Professor Gill Reid FRSC from the University of Southampton has been elected by members of the Royal Society of Chemistry (RSC) to become president-elect.
This follows an election process in which members of the Society chose between five presidential candidates – the first time in its history to have had more than two candidates standing for election. Gill will take up the role when the incoming president – Professor Tom Welton – completes his term of office in July 2022.
Gill, who is Professor of Inorganic Chemistry at Southampton, will soon end her term as Head of Chemistry at the University. Her successor, Professor Jonathan Essex, was recently announced.
With 175 years of history, and over 50,000 members, Royal Society of Chemistry is the world’s leading chemistry community, advancing excellence in the chemical sciences. Gill is a former member of the RSC board of trustees, currently a member of the Society’s Disciplinary Committee and has been involved in numerous other RSC activities, committees and events since becoming a member over thirty years ago.
“I am both delighted and really looking forward to working with colleagues across the chemical sciences, across the community in the RSC and chemists in the membership,” says Gill. “I think the great thing about the RSC is the range of activities that it’s involved in, and I’ve been lucky to be part of that for many years. And just having an opportunity to influence the direction of the Royal Society of Chemistry and to further the benefits that the RSC brings to the chemical sciences, I’m excited, I’m honoured and really thrilled by the opportunity to do this.”
Professor Mark E Smith, Vice-Chancellor and President of the University of Southampton said: “It is a fantastic honour for Gill to be elected to the prestigious role, which reflects well on Gill and Chemistry at Southampton. I offer heartiest congratulations to Gill and wish her all the best for a successful term of office.”
Professor Reid acknowledges the incredibly strong list of candidates that were up for the presidency and says she was really delighted to be successful in being elected.
“I hope that the RSC will be able to benefit from the expertise from across the candidates who were up for election because they’re clearly also willing to give their time and energy to support the chemical sciences,” she emphasises. “I’m finishing my term as head of chemistry in Southampton in a month and so it’s timely in that respect – I’m looking forward to the next challenge. For me chemistry has always been the thing that’s motivated me, I care passionately about chemistry. It’s a fantastic discipline and, for me, one of the priorities is bringing young people through.
“When I talk about young people, I’m talking of course at one end of the scale about enthusing children in science, and chemistry in particular, but actually young people in terms of young researchers, students coming through and seeing them flourish – and supporting them to be successful in their careers and to develop into the future leaders,” Gill continues. “This is a big motivator for me and I think, for chemistry, that’s a really important focus for the coming years, as we bring these people through and support them to really develop into the leading chemists of the future.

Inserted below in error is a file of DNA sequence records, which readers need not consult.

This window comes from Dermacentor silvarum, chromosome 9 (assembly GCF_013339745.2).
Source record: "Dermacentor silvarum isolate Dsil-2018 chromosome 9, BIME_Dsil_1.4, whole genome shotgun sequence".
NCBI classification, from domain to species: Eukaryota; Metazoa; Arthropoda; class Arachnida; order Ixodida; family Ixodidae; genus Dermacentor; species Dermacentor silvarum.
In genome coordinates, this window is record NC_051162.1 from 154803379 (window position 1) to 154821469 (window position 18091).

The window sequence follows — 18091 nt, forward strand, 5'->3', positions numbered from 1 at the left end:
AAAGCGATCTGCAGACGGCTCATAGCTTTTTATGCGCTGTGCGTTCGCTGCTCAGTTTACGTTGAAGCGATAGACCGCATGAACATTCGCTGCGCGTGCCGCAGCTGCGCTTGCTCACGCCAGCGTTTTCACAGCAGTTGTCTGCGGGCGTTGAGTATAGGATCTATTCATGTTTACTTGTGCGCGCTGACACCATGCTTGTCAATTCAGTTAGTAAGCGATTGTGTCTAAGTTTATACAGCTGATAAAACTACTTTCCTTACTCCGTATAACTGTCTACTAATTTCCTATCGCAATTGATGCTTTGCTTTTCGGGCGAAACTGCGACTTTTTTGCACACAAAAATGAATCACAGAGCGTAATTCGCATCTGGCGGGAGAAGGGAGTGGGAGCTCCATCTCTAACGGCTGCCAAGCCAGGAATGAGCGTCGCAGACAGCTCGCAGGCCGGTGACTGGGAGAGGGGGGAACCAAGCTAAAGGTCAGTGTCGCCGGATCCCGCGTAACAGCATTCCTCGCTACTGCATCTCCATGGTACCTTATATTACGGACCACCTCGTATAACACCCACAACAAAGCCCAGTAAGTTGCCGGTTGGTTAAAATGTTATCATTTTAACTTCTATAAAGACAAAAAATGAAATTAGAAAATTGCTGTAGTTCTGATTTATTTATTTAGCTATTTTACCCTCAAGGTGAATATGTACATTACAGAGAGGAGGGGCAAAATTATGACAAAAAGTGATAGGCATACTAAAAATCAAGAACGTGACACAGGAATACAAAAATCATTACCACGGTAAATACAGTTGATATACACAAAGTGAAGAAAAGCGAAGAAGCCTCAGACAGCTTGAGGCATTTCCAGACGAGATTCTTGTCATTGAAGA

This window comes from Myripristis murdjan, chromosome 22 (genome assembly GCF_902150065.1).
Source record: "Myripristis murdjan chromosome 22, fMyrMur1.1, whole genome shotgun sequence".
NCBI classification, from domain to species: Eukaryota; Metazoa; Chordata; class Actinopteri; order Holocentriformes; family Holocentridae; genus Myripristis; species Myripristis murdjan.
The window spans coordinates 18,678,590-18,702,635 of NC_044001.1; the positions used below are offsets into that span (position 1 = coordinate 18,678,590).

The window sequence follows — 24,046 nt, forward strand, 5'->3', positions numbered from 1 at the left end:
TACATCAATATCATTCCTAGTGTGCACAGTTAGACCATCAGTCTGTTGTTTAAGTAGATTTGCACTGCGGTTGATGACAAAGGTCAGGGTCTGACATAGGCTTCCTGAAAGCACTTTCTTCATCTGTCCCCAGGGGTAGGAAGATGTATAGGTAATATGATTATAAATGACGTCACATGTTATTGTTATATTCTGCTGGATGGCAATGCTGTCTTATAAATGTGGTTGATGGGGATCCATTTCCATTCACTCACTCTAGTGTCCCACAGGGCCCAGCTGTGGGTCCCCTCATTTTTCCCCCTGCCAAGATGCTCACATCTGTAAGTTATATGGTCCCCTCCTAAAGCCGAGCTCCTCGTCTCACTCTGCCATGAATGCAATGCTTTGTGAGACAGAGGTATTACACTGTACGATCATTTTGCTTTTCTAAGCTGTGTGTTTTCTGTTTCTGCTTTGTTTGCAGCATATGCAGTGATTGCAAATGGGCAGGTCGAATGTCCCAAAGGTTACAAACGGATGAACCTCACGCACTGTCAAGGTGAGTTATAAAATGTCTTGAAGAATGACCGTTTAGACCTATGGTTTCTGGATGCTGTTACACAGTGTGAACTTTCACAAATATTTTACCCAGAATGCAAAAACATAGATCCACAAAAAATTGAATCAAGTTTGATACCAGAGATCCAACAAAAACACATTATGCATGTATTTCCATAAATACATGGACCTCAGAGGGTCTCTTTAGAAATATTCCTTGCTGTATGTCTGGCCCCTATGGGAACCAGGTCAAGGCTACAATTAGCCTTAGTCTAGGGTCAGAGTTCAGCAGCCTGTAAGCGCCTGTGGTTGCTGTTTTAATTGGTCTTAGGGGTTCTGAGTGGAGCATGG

“Chemistry is a unique discipline in that it both combines the theories and the ideas of the discipline, together with that ability to manipulate atoms and molecules on that very, very tiny scale,” she explains. “That provides huge opportunities to create better materials and bring solutions to some of these really serious global challenges – from energy, environment, sustainability, healthcare, food security.
“These are massive issues and none more evident than at the present time. And I think chemistry is at the centre of that. We read every day about developments coming through in terms of the vaccines, the diagnostics and so on for the current pandemic. But if we look more widely at the other societal challenges of environment, sustainability, energy sources and so on, chemistry is at the heart of that.
“I think one of the things that’s really important is that, to do really good science and to have the biggest impact, we have to work really effectively with scientists and engineers from other disciplines and that I think that multidisciplinary approach is crucial. That’s certainly something that I think if we get right, we can really draw on the very best of the chemistry and chemists to get the best ideas coming together. It’s really important to address these challenges that are out there and to really make progress.”
The remaining candidates standing for election have offered Gill their congratulations.
David Parker, said: “May I be the first to congratulate Gill Reid on her election and wish her every success in her period of service to the RSC.”
Richard Catlow said: “Many congratulations to Gill on her election. Gill will make an excellent president and will, I am sure, rise to the challenge of leading the society during what may be difficult times.”
David Rees said: “Gill will bring many excellent qualities to this important role and will be a great figurehead for the RSC. Congratulations Gill.”